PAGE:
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You may have heard the phrase “assault and battery” used when referring to an illegal offense. However, the terms “assault” and “battery” may not always go hand and hand and therefore may take on very different definitions. Continue reading to learn the differences between assault and battery charges under New Jersey law and how an experienced Morristown criminal defense lawyer at Graves Andrews, LLC can help you avoid these charges altogether.

What are the different types of assault recognized by New Jersey criminal law?

Before getting into the differences between assault and battery, you must first understand the different types of assault recognized by New Jersey criminal law. First off, simple assault may be defined as any action that purposefully or recklessly causes bodily harm to another person, which may or may not involve the presence or use of a deadly weapon. What’s more, another person may not have necessarily incurred bodily harm from a simple assault, but they may have, at the very least, feared imminent bodily injury.¬†That said, being found guilty of committing simple assault may lead to a fine of up to $1,000, a sentence of up to six months in jail, and other criminal penalties.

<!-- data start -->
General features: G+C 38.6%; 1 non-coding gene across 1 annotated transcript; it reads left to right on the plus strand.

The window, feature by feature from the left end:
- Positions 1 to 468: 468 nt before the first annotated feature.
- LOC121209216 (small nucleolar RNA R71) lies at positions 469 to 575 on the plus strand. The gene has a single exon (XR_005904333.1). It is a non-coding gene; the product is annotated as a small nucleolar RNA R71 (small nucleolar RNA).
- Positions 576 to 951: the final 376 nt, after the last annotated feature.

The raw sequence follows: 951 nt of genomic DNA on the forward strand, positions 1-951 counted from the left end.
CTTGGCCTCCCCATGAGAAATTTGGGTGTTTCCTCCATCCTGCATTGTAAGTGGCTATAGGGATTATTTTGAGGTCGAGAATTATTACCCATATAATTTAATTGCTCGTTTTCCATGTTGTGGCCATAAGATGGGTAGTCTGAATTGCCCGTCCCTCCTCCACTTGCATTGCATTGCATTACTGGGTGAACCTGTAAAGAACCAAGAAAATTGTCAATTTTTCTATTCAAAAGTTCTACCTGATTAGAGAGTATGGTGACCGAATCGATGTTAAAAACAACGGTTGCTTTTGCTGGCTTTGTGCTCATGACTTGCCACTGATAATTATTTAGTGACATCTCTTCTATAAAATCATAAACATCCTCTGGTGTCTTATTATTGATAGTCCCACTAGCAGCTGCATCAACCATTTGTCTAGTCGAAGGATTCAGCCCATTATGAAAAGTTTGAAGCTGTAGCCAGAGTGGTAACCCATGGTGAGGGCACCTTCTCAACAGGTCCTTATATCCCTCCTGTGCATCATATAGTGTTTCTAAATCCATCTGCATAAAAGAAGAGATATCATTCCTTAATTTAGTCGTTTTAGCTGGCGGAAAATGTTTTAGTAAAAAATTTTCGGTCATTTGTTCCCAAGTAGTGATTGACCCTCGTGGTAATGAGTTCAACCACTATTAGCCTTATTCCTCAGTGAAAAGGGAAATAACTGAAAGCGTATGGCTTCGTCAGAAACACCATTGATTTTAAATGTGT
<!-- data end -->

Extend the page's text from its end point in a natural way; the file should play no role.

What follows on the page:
Then, there is aggravated assault. This may be defined as any action that intentionally causes serious bodily harm to another person, with or without the presence or use of a deadly weapon. Also, it may be considered when committing assault against a protected individual (i.e., law enforcement officer, medical first responder, etc). Or, it may be considered when serious bodily harm results from a domestic violence incident. That said, being found guilty of committing aggravated assault may lead to a fine of at least $10,000, a sentence of up to 18 months in prison, and other criminal penalties.

What is assault versus battery under New Jersey law?

To reiterate, “assault and battery” is one phrase comprised of two different offenses. Assault may be the act of making another person fear imminent bodily injury. Battery may be the act of actually making physical contact with another person and causing them bodily injury.

This is all to say that, contrary to what you may initially assume, battery may not be considered a criminal offense under New Jersey law. Rather, incidents of battery may be handled in a civil court of law. So if you are found at fault for committing battery in your civil court proceedings, then you may be penalized with civil damages. This may entail having to pay for the plaintiff’s medical bills, lost wages, physical pain and emotional suffering, etc.

Whenever you are ready, a skilled Morristown criminal defense lawyer is here to provide legal assistance. So please schedule your initial consultation with us at Graves Andrews, LLC today.